Cul­tural Based In­sti­tu­tions

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Look­ing at the Asian cul­tures a type of moral stan­dard was es­tab­lished to main­tain the so­cial wel­fare sys­tem. For ex­am­ple, “Neo-Con­fu­cian prac­tices— com­mu­nity gra­naries, self-de­fense units, lo­cal schools and academies, fam­ily rit­u­als, com­mu­nity wine-drink­ing cer­e­monies, etc.”154

Ac­cord­ing to Zhu Xi's per­cep­tion, the need ex­isted for some public struc­tures be­tween fam­ily and state. Zhu Xi's aim to in­cor­po­rate the prin­ci­ple of vol­un­tarism into “com­mu­nity struc­tures that might me­di­ate be­tween state power and fam­ily in­ter­est.”155

It is im­por­tant to have a com­mu­nity base to build a state. But it should be based on moral­ity. Then that moral­ity can jus­tify whether the cul­ture-based civil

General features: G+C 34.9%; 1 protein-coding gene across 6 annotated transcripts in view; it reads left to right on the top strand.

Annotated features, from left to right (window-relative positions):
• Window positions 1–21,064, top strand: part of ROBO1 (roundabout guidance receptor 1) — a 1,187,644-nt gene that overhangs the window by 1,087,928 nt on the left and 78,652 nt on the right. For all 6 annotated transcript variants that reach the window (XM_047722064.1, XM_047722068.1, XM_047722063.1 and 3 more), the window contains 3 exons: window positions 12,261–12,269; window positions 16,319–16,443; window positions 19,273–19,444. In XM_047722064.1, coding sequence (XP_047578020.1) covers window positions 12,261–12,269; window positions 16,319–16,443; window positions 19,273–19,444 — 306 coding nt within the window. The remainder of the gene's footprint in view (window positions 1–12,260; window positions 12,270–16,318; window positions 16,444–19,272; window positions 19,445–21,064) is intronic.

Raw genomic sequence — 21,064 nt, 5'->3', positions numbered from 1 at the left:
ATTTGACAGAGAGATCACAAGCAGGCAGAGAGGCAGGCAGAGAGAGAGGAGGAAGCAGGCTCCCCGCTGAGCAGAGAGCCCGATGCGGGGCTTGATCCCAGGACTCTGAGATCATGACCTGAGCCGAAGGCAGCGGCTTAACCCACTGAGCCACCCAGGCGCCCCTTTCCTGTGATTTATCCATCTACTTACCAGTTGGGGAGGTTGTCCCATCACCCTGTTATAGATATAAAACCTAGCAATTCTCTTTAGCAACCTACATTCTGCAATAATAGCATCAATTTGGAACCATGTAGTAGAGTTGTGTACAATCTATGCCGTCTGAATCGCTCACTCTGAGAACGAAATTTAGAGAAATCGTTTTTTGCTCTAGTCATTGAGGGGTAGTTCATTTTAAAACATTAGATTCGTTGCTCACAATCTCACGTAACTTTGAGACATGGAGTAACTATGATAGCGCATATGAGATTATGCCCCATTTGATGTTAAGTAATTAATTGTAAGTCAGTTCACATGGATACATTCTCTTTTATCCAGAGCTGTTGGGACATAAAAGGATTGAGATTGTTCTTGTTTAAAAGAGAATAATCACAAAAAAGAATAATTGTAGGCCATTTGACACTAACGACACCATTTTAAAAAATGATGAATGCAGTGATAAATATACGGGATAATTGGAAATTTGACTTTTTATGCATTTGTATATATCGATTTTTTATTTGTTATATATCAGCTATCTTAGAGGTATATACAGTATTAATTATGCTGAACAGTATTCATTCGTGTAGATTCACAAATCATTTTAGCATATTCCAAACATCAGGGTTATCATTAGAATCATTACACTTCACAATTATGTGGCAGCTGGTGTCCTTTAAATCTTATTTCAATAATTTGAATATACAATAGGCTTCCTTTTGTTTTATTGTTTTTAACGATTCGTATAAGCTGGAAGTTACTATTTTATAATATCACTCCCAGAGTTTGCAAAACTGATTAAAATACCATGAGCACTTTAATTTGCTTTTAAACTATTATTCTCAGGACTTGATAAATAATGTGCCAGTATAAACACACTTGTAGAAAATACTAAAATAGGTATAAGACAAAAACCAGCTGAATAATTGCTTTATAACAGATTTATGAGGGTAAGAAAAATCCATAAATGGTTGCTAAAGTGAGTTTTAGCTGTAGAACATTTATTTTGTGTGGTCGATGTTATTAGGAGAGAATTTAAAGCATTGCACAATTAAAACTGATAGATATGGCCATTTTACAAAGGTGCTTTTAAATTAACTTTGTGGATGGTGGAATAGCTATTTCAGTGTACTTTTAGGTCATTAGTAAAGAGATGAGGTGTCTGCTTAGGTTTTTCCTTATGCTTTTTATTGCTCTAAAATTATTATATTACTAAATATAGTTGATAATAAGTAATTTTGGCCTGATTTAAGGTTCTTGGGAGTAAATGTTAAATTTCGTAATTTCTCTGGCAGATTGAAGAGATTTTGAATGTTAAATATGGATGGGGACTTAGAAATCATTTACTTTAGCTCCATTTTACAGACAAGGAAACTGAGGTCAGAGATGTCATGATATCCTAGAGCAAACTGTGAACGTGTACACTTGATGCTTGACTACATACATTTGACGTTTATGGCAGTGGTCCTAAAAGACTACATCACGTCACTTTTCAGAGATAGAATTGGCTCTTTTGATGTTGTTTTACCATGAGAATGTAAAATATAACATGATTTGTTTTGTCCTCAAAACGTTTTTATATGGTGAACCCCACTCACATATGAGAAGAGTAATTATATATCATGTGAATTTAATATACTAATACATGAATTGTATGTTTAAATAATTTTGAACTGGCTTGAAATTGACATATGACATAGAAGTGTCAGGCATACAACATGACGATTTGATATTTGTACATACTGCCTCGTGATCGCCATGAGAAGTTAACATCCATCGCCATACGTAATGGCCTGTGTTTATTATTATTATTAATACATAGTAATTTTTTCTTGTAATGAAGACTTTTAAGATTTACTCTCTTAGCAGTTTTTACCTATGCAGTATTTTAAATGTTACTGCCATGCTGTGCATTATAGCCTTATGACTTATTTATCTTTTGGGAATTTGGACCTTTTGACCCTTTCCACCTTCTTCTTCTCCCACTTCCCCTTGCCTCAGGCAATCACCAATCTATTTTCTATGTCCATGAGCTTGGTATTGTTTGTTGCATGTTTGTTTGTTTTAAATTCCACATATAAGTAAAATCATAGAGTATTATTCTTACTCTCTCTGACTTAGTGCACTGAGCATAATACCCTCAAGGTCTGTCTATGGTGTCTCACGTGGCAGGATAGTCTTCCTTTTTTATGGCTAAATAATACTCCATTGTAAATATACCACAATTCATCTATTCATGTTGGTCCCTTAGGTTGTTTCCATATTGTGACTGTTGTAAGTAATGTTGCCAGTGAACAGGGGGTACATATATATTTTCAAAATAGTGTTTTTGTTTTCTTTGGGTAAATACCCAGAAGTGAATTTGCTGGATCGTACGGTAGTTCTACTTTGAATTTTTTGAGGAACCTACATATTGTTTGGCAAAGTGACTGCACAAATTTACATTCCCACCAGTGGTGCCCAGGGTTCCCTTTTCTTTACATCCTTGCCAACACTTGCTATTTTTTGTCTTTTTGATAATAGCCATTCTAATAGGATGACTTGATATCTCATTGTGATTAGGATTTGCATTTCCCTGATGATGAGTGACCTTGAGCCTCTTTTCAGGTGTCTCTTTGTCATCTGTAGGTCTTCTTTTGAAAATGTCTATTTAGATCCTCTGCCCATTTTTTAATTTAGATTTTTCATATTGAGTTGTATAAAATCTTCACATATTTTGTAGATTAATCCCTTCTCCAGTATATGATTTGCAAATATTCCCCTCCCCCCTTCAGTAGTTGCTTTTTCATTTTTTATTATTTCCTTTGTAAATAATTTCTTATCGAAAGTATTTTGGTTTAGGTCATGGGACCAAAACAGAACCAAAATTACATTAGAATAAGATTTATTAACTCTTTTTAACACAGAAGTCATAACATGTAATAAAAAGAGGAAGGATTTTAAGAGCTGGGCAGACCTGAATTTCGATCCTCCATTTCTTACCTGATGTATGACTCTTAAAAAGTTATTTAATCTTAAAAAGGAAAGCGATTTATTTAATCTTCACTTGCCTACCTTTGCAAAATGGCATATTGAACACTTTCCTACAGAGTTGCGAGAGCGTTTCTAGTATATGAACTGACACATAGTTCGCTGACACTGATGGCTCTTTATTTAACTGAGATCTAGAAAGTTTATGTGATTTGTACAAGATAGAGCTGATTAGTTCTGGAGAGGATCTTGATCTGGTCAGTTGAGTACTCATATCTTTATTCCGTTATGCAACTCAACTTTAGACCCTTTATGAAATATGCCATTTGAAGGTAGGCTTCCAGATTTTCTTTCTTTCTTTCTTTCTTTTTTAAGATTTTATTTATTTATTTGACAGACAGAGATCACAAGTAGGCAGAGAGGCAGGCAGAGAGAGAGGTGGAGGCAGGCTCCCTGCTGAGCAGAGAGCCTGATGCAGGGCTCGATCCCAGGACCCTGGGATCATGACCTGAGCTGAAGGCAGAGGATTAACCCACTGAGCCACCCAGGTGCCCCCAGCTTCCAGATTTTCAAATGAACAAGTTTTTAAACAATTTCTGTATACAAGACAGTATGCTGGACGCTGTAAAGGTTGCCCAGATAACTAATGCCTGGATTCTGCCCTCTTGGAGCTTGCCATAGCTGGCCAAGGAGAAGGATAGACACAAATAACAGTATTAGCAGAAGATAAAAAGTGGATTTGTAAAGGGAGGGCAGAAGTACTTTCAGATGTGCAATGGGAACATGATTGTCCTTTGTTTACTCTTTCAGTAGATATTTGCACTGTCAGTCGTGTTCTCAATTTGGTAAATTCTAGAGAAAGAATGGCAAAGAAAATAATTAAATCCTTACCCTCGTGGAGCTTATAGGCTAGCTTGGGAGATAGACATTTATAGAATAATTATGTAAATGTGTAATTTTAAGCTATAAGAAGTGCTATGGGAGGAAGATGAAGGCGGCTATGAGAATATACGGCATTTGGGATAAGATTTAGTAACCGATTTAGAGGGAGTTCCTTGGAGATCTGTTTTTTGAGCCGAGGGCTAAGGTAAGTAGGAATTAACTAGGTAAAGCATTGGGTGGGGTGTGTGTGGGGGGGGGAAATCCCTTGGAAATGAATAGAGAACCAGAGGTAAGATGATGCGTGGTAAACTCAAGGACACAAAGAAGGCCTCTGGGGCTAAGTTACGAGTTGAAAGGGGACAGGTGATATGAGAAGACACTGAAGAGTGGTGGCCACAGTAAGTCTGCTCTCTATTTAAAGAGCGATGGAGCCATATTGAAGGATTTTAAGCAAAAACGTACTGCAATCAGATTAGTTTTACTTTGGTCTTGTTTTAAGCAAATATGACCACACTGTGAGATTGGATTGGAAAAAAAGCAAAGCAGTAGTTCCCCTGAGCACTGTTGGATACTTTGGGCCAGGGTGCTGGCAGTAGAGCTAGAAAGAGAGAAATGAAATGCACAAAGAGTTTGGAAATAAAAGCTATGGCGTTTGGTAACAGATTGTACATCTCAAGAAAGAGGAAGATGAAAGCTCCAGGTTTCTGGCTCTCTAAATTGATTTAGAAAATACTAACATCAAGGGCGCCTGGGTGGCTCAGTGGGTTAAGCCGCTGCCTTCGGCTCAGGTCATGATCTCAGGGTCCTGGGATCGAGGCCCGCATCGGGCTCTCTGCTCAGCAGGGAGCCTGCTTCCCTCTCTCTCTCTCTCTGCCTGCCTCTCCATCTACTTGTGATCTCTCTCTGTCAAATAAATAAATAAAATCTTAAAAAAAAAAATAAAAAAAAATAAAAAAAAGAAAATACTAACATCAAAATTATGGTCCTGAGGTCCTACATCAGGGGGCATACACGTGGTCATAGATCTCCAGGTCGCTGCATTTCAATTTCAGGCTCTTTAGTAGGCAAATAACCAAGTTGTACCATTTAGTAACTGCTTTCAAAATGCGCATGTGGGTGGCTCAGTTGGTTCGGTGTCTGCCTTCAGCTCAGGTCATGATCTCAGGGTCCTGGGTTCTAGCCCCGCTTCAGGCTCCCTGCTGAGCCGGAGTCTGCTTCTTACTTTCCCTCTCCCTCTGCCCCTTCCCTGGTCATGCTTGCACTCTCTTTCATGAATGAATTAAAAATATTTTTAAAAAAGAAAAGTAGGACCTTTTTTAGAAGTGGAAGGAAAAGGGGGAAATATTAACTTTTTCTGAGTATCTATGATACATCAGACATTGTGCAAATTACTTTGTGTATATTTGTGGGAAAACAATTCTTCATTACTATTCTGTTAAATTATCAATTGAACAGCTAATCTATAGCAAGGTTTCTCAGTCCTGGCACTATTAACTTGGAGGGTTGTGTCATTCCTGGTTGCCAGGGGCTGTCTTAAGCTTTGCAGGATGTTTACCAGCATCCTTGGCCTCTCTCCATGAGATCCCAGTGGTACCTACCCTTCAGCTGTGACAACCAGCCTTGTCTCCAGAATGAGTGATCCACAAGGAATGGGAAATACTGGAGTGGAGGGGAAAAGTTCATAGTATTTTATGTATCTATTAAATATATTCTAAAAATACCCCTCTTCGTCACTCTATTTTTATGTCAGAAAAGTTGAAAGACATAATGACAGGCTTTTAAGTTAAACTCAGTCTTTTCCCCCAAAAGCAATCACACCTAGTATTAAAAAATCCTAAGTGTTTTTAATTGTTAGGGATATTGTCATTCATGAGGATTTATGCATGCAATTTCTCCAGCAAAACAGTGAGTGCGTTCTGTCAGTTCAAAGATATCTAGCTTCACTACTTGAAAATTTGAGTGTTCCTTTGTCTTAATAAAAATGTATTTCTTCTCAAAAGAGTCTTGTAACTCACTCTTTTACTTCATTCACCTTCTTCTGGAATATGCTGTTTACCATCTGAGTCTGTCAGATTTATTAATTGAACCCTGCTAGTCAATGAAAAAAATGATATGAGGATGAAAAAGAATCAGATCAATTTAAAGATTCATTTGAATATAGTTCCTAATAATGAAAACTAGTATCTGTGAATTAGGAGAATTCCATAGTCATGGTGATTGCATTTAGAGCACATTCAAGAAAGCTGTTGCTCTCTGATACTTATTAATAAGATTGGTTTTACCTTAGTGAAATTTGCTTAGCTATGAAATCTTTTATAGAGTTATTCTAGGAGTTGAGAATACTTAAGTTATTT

so­ci­ety or in­sti­tu­tion is good or not. There­fore, moral­ity is a very im­por­tant is­sue; it is the back­bone for build­ing a so­ci­ety and a na­tion for peace and har­mony.

Within Chris­tian cul­ture, the Ad­ven­tist church is strongly based on bib­li­cal prin­ci­ples of moral­ity. Ad­ven­tism main­tains a con­ser­va­tive life style, in­clud­ing, among other health prin­ci­ples, re­frain­ing from smok­ing and drink­ing. As an in­sti­tu­tion, Ad­ven­tism is fit for pro­mo­tion of a good civil so­ci­ety. Even­tu­ally, this re­sults in a re­li­gion-based, then cul­ture-based trans­for­ma­tion.

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